Excerpt from the Foreword by Thomas Merton
Thich Nhat Hanh is a Vietnamese scholar and a poet, a contemplative monk who has felt himself obliged to take an active part in his country’s effort to escape destruction in a vicious power struggle between capitalism and communism. While many of his countrymen are divided and find themselves, through choice or through compulsion, supporting the Saigon govern-ment and the Americans, or formally and explicitly committed to communism, Nhat Hanh speaks for the vast majority who know little of politics but who seek to preserve something of Vietnam’s traditional identity as an Asian and largely Buddhist culture. Above all, they want to live and see an end to a brutal and useless war. He speaks for his people and for a renewed and “engaged” Buddhism that has taken up the challenge of modern and Western civilization in its often disastrous impact upon the East.
This new Buddhism is not immersed in an eternal trance. Nor is it engaged in a fanatical self- glorifying quest for political power. It is not remote and withdrawn from the sufferings of ordinary men and their problems in a world of revolution. It seeks to help them solve these problems. But at the same time, it struggles to keep itself independent of massive pressures—whether American or Chinese or Russian—in order to assert certain claims which have never been clearly apprehended or understood in the West. These claims issue from a state of mind which is widespread all through Southeast Asia. To ignore this state of mind is fatal. It must be known and understood.
Thich Nhat Hanh has given us the first really clear and articulate expression of this peculiarly Asian viewpoint. His book is not a piece of inspired agitation but a reasonable, care-fully documented, and authoritative exposition of historical and cultural evidence. From this book we may perhaps begin to understand why so many fantastic errors and confusions have so far characterized Western adventures in Southeast Asia. Westerners apparently have no idea whatever of the com-plexity of the social and cultural problems they are wrestling with in Asia. They are evidently entirely out of contact with the Vietnamese people themselves—dealing almost entirely with stooges who tell them what they themselves want to hear. As a result, in order to “destroy communism,” they destroy more non-Communist elements who are working for social reform and who offer some reasonable hope of an alternative to Com-munist revolution. This is true not only in Asia but also, and above all, in Latin America.Excerpt from Part I: The Lotus in a Sea of Fire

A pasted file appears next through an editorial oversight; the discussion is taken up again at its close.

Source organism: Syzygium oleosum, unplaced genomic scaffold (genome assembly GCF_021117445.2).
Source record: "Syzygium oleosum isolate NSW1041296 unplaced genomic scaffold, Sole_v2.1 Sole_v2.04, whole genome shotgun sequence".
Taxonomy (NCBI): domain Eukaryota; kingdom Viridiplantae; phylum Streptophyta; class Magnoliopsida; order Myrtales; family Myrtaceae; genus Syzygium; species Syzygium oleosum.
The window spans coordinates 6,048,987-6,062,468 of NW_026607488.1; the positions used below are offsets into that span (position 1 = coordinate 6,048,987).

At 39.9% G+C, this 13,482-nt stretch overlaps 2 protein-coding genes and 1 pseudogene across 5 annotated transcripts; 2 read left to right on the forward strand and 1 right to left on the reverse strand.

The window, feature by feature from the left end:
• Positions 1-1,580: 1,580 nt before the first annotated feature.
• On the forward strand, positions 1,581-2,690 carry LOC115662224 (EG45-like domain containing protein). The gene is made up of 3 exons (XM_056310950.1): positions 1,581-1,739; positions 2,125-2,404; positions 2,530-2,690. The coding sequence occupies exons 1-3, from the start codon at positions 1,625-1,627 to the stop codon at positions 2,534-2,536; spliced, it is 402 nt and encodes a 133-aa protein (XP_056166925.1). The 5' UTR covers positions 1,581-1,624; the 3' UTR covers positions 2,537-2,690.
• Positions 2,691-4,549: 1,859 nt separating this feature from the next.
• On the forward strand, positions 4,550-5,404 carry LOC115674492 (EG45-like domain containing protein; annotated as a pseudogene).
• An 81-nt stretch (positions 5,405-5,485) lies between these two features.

The world first began to give real consideration to "the Vietnamese problem" and the role of the Buddhists only after the Venerable Thich Quang- Duc burned himself on Phan-dinh-Phung Street in Saigon on June 11, 1963, to call the attention of the world public to the sufferings of the Vietnamese people under Ngo Dinh Diem’s oppressive regime. The Venerable Thich Quang-Duc’s self- immolation had a far greater emotional impact on the West than on the East because of the great difference in religious and cultural backgrounds.
On a trip from New York to Stockholm, I met an American woman doctor on the plane. She asked me many questions about Vietnam. Although she agreed with the motives behind the movement to end the Vietnam War, she was quite unable to accept the Venerable Thich Quang-Duc’s self- immolation, which seemed to her the act of an abnormal person. She saw self- burning as an act of savagery, violence, and fanaticism, requiring a condition of mental unbalance. When I explained to her that the Venerable Thich Quang-Duc was over seventy, that I had lived with him for nearly one year at Long- Vinh pagoda and found him a very kind and lucid person, and that he was calm and in full possession of his mental faculties when he burned himself, she could not believe it. l said no more, realizing then that she could never understand. She could not understand because she was unable, though not unwilling, to look at the act of self- burning from any angle but her own.